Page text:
Posted by News Express | 7 June 2017 | 1,053 times
The UN Educational, Scientific and Cultural Organisation (UNESCO) on Tuesday expressed concern over drop in aid for education in the Sub-Saharan African region.
The Director-General of UNESCO, Irina Bokova, while announcing the findings of UNESCO Global Education Monitoring Report, warned that the drop in aid was putting global goals at risk.
The UNESCO policy paper, ‘Aid to Education is Stagnating and Not Going to Countries Most in Need’ also voiced concern over skewed allocations by donors leading to aid not reaching places it is most needed.
“Sub-Saharan Africa, home to over half of the world’s out-of-school children currently receives less than half the aid to basic education it used to in 2002, and only 26 per cent of the total aid to basic education globally.
“This contrasts to the 22 per cent allocation to the northern Africa and western Asia region, where nine per cent of children are out of school.” Bokova said.
Calling for urgent action to rectify the problems, the UNESCO chief urged donors to “reverse the move away from education” and focus their attention on campaigns such as the Global Partnership for Education Replenishment campaign.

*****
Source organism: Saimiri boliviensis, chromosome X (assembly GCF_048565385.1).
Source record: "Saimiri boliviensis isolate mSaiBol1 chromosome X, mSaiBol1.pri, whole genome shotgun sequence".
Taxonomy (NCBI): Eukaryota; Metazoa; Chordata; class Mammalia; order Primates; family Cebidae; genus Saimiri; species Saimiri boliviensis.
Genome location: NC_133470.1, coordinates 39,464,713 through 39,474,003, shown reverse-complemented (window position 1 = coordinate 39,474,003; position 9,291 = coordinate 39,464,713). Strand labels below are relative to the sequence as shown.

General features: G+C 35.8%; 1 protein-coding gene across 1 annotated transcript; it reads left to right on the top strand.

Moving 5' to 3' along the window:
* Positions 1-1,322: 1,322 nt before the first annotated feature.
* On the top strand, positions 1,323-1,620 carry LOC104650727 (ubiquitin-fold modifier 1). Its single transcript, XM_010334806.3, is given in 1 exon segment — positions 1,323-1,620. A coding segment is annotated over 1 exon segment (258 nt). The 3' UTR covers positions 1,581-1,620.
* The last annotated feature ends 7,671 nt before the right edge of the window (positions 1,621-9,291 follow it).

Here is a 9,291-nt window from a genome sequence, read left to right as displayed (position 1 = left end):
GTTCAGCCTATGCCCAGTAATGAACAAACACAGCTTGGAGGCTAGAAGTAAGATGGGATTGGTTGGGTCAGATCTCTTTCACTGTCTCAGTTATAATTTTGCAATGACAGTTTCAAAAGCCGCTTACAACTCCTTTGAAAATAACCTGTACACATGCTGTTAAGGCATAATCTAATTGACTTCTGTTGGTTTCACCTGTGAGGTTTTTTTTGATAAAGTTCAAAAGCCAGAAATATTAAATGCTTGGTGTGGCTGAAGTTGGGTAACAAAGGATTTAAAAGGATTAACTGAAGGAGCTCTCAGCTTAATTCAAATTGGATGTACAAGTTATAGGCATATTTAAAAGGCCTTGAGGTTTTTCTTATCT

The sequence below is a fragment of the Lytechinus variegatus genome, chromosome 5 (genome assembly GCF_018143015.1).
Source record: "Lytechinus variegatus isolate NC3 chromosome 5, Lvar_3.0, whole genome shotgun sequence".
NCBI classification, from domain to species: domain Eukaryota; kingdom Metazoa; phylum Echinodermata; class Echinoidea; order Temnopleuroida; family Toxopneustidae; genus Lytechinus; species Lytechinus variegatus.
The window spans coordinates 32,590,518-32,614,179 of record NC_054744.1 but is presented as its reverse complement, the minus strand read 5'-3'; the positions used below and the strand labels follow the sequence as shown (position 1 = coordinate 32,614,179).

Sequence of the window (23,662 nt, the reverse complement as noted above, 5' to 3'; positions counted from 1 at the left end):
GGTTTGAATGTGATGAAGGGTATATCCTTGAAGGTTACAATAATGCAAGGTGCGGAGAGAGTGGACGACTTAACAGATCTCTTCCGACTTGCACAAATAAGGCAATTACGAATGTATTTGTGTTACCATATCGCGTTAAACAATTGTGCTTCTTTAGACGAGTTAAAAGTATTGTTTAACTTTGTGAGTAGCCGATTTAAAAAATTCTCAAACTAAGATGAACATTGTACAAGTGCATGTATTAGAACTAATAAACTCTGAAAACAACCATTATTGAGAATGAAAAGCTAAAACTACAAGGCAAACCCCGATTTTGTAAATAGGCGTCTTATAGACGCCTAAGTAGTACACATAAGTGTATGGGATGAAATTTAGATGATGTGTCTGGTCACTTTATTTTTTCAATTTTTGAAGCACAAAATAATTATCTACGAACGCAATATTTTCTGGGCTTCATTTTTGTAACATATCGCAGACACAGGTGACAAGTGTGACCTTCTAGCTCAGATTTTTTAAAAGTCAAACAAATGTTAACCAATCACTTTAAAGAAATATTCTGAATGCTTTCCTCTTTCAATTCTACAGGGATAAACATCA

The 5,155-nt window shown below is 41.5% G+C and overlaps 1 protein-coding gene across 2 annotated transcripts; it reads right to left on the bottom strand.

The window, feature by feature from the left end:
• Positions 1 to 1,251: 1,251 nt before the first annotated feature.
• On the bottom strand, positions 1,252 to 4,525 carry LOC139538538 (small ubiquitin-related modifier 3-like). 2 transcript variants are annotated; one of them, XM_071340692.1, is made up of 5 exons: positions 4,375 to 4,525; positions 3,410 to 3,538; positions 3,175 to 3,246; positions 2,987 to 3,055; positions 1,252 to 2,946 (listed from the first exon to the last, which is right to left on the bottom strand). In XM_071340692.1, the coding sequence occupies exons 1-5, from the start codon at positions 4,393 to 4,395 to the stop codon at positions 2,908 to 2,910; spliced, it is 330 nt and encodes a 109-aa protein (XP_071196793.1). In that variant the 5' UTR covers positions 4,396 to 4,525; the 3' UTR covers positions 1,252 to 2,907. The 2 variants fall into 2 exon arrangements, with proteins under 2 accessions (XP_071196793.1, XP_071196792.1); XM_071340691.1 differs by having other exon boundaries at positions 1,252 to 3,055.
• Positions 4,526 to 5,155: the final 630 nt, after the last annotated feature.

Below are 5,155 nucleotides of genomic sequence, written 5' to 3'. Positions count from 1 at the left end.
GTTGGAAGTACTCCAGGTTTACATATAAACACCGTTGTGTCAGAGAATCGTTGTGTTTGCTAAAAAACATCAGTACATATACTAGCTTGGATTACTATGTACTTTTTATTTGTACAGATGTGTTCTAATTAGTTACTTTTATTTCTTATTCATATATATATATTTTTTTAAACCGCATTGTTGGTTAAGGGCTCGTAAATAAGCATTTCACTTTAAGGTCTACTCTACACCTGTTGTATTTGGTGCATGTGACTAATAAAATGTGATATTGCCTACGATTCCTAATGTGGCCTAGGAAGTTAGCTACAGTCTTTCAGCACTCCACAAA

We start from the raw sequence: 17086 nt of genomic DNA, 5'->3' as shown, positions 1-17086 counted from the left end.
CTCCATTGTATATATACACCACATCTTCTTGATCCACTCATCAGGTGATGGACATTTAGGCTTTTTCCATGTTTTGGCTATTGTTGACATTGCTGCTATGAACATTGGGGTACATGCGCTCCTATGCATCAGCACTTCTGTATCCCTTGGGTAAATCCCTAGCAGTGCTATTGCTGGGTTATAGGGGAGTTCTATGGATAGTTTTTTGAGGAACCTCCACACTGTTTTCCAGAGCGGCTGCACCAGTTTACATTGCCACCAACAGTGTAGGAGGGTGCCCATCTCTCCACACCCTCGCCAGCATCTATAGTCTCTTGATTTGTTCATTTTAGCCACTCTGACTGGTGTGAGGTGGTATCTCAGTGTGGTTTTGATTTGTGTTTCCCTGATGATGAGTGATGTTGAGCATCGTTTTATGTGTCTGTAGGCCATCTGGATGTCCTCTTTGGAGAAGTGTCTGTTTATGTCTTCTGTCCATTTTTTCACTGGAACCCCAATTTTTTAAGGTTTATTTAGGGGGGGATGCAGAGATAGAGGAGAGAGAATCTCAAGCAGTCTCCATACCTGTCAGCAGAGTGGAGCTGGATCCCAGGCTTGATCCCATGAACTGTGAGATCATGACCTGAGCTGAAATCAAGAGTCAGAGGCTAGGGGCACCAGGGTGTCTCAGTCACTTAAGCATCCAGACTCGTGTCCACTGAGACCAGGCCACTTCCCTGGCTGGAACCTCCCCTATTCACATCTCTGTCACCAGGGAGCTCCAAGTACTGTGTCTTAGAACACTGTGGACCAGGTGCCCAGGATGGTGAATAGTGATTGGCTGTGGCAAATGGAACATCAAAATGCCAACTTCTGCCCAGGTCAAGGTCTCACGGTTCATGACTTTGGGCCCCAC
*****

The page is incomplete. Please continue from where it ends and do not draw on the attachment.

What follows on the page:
The campaign is seeking to raise 3.1 billion dollars between 2018 and 2020 and programmes such as the Education Cannot Wait fund (established in 2016) that aims to raise 3.85 billion dollars by 2020, with the potential to transform the delivery of education in emergencies.
She regretted that aid allocations to education fell for the sixth year in a row, and called on the donor community to focus more attention on the vital sector, especially in countries where needs were the greatest.
According to a policy paper by UNESCO, ‘Global Education Monitoring Report,’ total aid to education stands at 12 billion dollars – four per cent lower than the figure in 2010.
“Aid remains far short of what is needed to achieve Sustainable Development Goal 4, putting our commitments at risk,” the Director-General of UNESCO, said.
“Resources need to be multiplied by at least six to achieve our common education goals and must go to countries most in need,” she cautioned, calling on donors not to shift their attention away from the poorest countries. (NAN)
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